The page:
These types of drugs have a different expected return of investment (ROI) than traditional blockbuster medicines.g. Technological developments suggest that the next generation of innovative drugs are not ‘blockbusters’ but rather personalised medicines. As a result. 17 Novartis website.17 Venture capital funds are increasingly moving up in the market and are less inclined to take on very early-stage companies. while venture financing ‘only’ experienced an minor backdrop of 15% compared to 2007 (in the US. venture financing fell 19%). orphan diseases) or even personalised medicines. In the case of the option fund. NESTA 2008) A key issue concerning the current ‘blockbuster business model’ underlying many investment decisions is that biopharmaceutical research provides an opportunity to develop specialised medicines for small groups of patients (rare 30 .novartis-venturefunds. business angels). Exhibit 5.earliest stages. the field of capital providers in the very early product stage to increasingly consists of small private investors (e. and investors may thus be less inclined to invest in them. the initial equity investment is coupled with an option to a specific therapeutic programme managed by the portfolio company. 5.4: Private equity investments in Europe Source: EVCA 2009 According to Ernst & Young (2009). and if investors continue to focus on the ‘old’ blockbuster business model. cf.. http://www. European biotechnology financing dropped dramatically from 2007 to 2008 due to the financial crisis. The main cause was a collapse of public-equity financing (IPO and follow-on and other offerings) from €4bn to less than €1bn.4.2 Capital supply in Europe Private equity investments in Europe have increased considerably in the last decade. Exhibit 5. biopharmaceutical enterprises will face even more difficulties in the future with regard to gaining access to funding. public incubators and state-backed investors (Vaekstfonden 2006. This serves as early validation for the start-up company’s technology or programmes which may attract other investors and provides Novartis with an opportunity to gain access knowledge and technologies that may be of strategic interest to Novartis in the future (Ernst and Young 2008).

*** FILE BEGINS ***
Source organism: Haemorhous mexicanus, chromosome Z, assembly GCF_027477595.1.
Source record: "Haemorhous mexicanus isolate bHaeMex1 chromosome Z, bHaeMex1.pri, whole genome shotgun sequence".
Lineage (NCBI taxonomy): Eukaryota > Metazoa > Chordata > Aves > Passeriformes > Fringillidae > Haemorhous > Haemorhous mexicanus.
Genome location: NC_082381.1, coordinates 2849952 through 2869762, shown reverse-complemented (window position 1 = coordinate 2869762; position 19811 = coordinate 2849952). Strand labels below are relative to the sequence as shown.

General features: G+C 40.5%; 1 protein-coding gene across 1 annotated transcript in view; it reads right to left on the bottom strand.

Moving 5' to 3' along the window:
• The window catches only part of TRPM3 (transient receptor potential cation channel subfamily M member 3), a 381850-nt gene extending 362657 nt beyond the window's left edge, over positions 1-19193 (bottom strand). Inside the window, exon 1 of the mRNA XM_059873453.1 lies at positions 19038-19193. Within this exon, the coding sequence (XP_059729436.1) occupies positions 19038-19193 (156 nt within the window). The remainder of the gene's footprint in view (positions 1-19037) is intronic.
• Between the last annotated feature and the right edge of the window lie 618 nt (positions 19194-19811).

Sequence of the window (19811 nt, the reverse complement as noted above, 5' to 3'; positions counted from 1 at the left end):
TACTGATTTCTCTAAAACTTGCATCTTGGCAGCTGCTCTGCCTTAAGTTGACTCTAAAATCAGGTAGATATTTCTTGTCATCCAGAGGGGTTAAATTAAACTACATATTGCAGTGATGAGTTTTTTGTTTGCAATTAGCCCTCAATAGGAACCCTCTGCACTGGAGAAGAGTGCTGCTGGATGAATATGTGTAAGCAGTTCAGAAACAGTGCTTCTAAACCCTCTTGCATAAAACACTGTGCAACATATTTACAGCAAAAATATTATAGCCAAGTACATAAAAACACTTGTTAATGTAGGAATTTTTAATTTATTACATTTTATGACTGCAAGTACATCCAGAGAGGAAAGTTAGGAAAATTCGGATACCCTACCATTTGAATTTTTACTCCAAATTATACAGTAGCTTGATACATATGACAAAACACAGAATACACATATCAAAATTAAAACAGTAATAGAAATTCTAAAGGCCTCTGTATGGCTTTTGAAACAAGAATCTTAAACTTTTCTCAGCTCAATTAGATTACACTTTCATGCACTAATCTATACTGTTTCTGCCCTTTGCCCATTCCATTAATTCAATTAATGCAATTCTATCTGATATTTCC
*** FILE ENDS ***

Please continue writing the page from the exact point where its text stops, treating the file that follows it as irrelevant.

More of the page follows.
cf. early-stage investments have gained more attention among European investors.5. US companies are better at generating value than European companies. In terms of the distribution of investments by development stage. venture capital investments in the US generate more value than investments in Europe.5: Private equity investments in European countries as% of GDP in 2007 Source: EVCA 2009 Overall. cf. This performance gap mainly reflects regional industry differences rather than differences in the competencies of venture funds as US-based venture funds do not perform better in Europe than European venture funds (Hege et al 2008). Exhibit 5.In terms of private equity investments as percent of GDP. In other words. the share of late-stage investments has increased in both the US and Europe. the UK.58% of GDP). however. Exhibit 5. Exhibit 5. and France were all above the average for Europe (0. Sweden. the Netherlands. After 2000/2001. 31 .6.

while Israel is somewhere in between. Israel and the UK the following differences were identified (British Private Equity and Venture Capital Association 2009): • In Israel. 18 The same trend has been identified in other countries 32 . Pension funds are important players in the UK and US VC industries. The public sector involvement is also increasing relative to private investors. while the share of early-stage investments in the US and the UK ranges between 20-30%. more than 90% of the funds raised came from foreign funds.18 Instead. The UK is currently experiencing a change in composition of types of investors engaging in early-stage companies. private investors. • The average amount of capital invested per early-stage company is significantly higher in the US than in the UK. but only play a marginal role in Israel.6: Share of early-stage investments in total investments Source: Vaekstfonden 2006 Countries differ in terms of the composition and activities of venture capital. while 70% of the funds raised in the UK came from foreign sources. are becoming more important in early-stage investments. In a recent benchmarking of the venture capital industries in the US. This suggests that early-stage companies in the UK receive less VC than early-stage companies in the US and Israel. private funds are moving away from early-stage companies towards late-stage companies.Exhibit 5. These differences suggest that the UK – one of the largest venture capital markets in Europe – is not able to keep up with the US and Israel – not least with regard to the size of early-stage investments. but mainly in the form of coinvestments with private investors rather than free-standing investments (NESTA 2008). According to NESTA. such as business angels and ‘angel syndicates’. • Israel and the US invest more venture capital as a percentage of GDP than the UK • VC in Israel is almost entirely dedicated to early-stage capital (80-90% of all VC investments are early-stage.